Really Interesting

HH wanted a Miss Marple fix, so we watched Julia McKenzie in A Caribbean Mystery. We’ve seen it before but long enough ago that HH forgot most of the plot, so he wanted to see it again. The thing is, it WAS the same show, but a different edit. This was a longer version with scenes we’d never watched. And since I DID remember the shorter version, and I think the short version was better, it made me think about what we keep and what we don’t when we write. Both the short and the long were good, but the extra scenes changed the flow of the show and even the emphasis of the story once in a while.

Quite a few of my friends tend to be pantsers who write “long,” so that when they finish a book, they have to go back to cut words and tangents to get their books down to a manageable size. I’m a bare bones writer who has to ADD words when I polish to add descriptions and emotions, to round out and fill in what happened. I have to ask myself, What else do I need to make this scene come to life? Sometimes, I think of something but when I add it, it distracts from the main point I’m trying to achieve, and then I toss the addition out. But that’s rare.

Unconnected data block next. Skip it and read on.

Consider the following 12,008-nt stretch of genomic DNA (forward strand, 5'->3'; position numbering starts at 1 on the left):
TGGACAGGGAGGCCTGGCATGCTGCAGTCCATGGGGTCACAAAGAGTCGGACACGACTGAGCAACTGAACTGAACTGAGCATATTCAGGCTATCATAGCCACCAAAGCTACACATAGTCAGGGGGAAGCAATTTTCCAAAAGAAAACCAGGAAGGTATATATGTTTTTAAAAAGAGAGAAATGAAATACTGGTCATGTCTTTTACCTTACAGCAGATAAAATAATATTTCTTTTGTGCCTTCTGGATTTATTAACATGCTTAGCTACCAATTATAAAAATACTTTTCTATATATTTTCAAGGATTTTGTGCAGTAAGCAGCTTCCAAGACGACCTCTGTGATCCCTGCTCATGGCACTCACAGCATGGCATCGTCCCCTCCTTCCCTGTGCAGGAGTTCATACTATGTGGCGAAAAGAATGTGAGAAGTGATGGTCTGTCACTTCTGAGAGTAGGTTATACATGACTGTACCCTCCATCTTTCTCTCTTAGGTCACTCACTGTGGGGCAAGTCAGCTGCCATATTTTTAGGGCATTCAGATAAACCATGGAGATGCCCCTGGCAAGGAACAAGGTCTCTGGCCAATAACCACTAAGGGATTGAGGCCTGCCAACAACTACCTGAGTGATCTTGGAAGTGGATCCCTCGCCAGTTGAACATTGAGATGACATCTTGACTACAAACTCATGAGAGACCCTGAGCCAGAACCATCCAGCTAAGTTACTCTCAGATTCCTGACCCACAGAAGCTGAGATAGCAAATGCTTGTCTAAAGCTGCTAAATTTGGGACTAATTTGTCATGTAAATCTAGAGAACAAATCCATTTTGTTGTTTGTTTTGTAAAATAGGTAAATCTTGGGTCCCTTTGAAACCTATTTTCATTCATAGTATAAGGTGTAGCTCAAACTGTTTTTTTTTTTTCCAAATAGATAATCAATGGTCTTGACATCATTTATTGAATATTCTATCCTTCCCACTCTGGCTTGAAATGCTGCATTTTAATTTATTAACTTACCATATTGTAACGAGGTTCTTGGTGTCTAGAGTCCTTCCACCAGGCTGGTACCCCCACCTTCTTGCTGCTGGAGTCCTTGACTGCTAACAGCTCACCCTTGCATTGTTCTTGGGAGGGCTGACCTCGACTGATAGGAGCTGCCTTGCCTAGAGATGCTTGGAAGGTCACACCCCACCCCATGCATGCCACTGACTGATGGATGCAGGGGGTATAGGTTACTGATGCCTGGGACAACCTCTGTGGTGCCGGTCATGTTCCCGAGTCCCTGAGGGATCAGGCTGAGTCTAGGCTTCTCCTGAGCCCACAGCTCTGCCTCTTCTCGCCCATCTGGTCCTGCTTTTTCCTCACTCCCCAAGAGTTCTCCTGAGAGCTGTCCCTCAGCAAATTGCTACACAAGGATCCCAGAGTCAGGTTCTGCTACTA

Watching the longer Miss Marple made me think about what’s needed and what’s not. A few of the new scenes really added to the story. Some of them diluted it, watered the plot down with extraneous, useless material. Every writer knows that editing is a tricky thing. Yes, it involves fixing misspelled words and grammar. And there are always mistakes we didn’t see as we pounded out sentences and paragraphs. But editing is more than that. It’s trying to make each scene sing, each character come to life, each plot point sparkle. Balance is everything. Too much, too little can smudge the effect we’re trying for. It’s impossible to get everything right. But we do our best. And some writers’ best is plenty good enough.

Photo by Ron Lach on

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